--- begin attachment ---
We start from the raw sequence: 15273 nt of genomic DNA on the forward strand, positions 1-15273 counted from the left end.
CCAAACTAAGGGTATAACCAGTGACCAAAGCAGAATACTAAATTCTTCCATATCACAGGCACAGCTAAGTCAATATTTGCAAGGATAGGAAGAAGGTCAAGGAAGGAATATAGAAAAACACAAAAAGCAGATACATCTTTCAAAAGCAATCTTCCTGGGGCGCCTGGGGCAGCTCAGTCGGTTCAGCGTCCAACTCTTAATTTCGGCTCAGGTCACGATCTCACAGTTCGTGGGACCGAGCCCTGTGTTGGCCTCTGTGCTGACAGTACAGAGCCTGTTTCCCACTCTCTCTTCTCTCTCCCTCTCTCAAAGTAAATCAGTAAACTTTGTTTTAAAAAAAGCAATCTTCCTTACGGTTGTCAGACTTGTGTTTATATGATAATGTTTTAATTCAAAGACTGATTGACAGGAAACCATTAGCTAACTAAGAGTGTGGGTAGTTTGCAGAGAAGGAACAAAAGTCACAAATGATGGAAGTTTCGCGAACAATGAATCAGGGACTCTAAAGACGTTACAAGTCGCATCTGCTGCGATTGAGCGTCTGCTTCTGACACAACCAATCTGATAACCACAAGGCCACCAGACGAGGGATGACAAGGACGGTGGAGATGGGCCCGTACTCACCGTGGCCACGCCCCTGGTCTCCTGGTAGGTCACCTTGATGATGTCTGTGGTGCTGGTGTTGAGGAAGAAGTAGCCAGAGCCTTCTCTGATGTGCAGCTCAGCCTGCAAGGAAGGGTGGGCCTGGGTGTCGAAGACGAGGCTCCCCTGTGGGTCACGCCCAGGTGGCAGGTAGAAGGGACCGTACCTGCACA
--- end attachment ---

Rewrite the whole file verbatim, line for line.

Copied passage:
We start from the raw sequence: 15273 nt of genomic DNA on the forward strand, positions 1-15273 counted from the left end.
CCAAACTAAGGGTATAACCAGTGACCAAAGCAGAATACTAAATTCTTCCATATCACAGGCACAGCTAAGTCAATATTTGCAAGGATAGGAAGAAGGTCAAGGAAGGAATATAGAAAAACACAAAAAGCAGATACATCTTTCAAAAGCAATCTTCCTGGGGCGCCTGGGGCAGCTCAGTCGGTTCAGCGTCCAACTCTTAATTTCGGCTCAGGTCACGATCTCACAGTTCGTGGGACCGAGCCCTGTGTTGGCCTCTGTGCTGACAGTACAGAGCCTGTTTCCCACTCTCTCTTCTCTCTCCCTCTCTCAAAGTAAATCAGTAAACTTTGTTTTAAAAAAAGCAATCTTCCTTACGGTTGTCAGACTTGTGTTTATATGATAATGTTTTAATTCAAAGACTGATTGACAGGAAACCATTAGCTAACTAAGAGTGTGGGTAGTTTGCAGAGAAGGAACAAAAGTCACAAATGATGGAAGTTTCGCGAACAATGAATCAGGGACTCTAAAGACGTTACAAGTCGCATCTGCTGCGATTGAGCGTCTGCTTCTGACACAACCAATCTGATAACCACAAGGCCACCAGACGAGGGATGACAAGGACGGTGGAGATGGGCCCGTACTCACCGTGGCCACGCCCCTGGTCTCCTGGTAGGTCACCTTGATGATGTCTGTGGTGCTGGTGTTGAGGAAGAAGTAGCCAGAGCCTTCTCTGATGTGCAGCTCAGCCTGCAAGGAAGGGTGGGCCTGGGTGTCGAAGACGAGGCTCCCCTGTGGGTCACGCCCAGGTGGCAGGTAGAAGGGACCGTACCTGCACA